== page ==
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Inventory of Watercolors of Birds of the Pacific Slope [graphic], 1853-1869
BANC PIC 19xx.117--ffALB  
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Collection Details
 
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  • Collection Summary
  • Information for Researchers
  • Biography

  • Collection Summary

    Collection Title: Watercolors of Birds of the Pacific Slope [graphic],
    Date (inclusive): 1853-1869
    Collection Number: BANC PIC 19xx.117--ffALB
    Origination: Grayson, Andrew Jackson, 1818-1869
    Extent: Number of items: 155 watercolor drawings (in 15 oversize boxes)
    Repository: The Bancroft Library
    Berkeley, California 94720-6000
    Physical Location: For current information on the location of these materials, please consult the Library's online catalog.
    Abstract: Various birds from California and Mexico, identified by scientific and common name.
    Languages Represented: English

    Information for Researchers

    Access

    Collection is restricted. Use only with permission of the Curator of Pictorial Collections. Inquiries concerning these materials should be directed, in writing, to the Head of Public Services, The Bancroft Library.

    Publication Rights

    Copyright has not been assigned to The Bancroft Library. All requests for permission to publish or quote from manuscripts must be submitted in writing to the Head of Public Services. Permission for publication is given on behalf of The Bancroft Library as the owner of the physical items and is not intended to include or imply permission of the copyright holder, which must also be obtained by the reader.

    Preferred Citation

    [Identification of item], Watercolors of birds of the Pacific slope [graphic], BANC PIC 19xx.117--ffALB, The Bancroft Library, University of California, Berkeley.

    Related Collections

    Title: Andrew Jackson Grayson Papers,
    Identifier/Call Number: BANC MSS C-B 514

    Biography

    Andrew Jackson Grayson was born in 1819 on the family plantation In Louisiana. Subject to frequent illness he was permitted by his parents to occupy much of his time as he pleased. As a result he passed many of his days in the nearby woods hunting small game and observing birds and other wildlife. He attended a local school until the teacher found him drawing birds during class and told his father. He was promptly sent to college in Missouri with orders not to study drawing. After the death of his father he used his small legacy to go into business in Columbia, Louisiana. But business didn't interest him. He left his clerk in charge of the store while he roamed the woods and the business soon failed. By 1842, the year of his marriage to Frances Jane Timmons, he had decided to move west. In 1844 they moved to St. Louis to prepare for the journey.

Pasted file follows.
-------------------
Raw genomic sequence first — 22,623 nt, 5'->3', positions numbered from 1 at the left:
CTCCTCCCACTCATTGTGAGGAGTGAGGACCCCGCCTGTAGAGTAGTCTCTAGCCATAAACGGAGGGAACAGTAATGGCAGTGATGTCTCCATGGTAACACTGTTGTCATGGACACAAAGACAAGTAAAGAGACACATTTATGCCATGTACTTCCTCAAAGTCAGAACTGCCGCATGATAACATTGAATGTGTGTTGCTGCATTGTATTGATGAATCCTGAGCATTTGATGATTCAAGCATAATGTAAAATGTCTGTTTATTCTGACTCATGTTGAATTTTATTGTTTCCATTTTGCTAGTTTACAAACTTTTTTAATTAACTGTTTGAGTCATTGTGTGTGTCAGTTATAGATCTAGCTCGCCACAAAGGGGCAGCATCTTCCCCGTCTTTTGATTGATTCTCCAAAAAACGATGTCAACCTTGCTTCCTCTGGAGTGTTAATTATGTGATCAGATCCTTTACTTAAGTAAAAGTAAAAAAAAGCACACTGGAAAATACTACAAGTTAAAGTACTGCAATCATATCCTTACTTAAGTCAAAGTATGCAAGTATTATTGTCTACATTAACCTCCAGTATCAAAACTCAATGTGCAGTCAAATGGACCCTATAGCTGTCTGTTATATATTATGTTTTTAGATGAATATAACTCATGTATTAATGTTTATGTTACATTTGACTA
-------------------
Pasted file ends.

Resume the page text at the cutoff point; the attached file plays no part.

In the spring of 1846 Grayson, his wife, and their infant son, Edward, started overland for California with a group that included ex-Governor Lilburn Boggs of Missouri and, until their tragic turnoff at Fort Bridger, the Donner party. Soon after their arrival in October, Grayson joined the California Battalion. Later he went into business in San Francisco and purchased lots there and in other parts of the bay area.
    In 1853 Mrs. Grayson saw an exhibit of Audubon's plates "Birds of America" at the Mercantile Library in San Francisco. She took her husband to see it, and he realized that he must resume his drawing. The family settled in San Jose where he taught himself drawing, paint mixing and taxidermy. After short residencies in Tehuantepec, Mexico, in 1857, and in Napa Valley in 1859, studying and drawing the local birds, Grayson settled in Mazatlan to work on his proposed "Birds of the Pacific Slope."
    Grayson spent the last ten years of his life in the area around Mazatlan and nearby Islands, and contributed many articles on natural history to newspapers and magazines in Mexico and California, writing under his own name and the pseudonyms "Wanderer," "Rambler," and "Occidentalus." He sent many birds and other specimens and detailed bird biographies to the Smithsonian Institution. Although discouraged by lack of funds, the repudiation of his contract with the Academy of Science and Literature following the execution of Maximilian, and the accidental death of his son in 1867, Grayson seized every opportunity to complete his project. Financial aid finally came from the Smithsonian but it was too late; Grayson was already ill with coast fever from which he died on August 17, 1869.
    Mrs. Grayson returned to California and, in 1872, married George Belden Crane. In 1879, after many unsuccessful attempts to publish Grayson's plates she gave them to the University of California. Prior to her death in 1908 she also gave to the University his letters, notebooks, and manuscripts. The collection relates mainly to Grayson's work in ornithology and to Mrs. Grayson's attempts to secure publication of his work.
    A key to arrangement of the pictorial collection follows.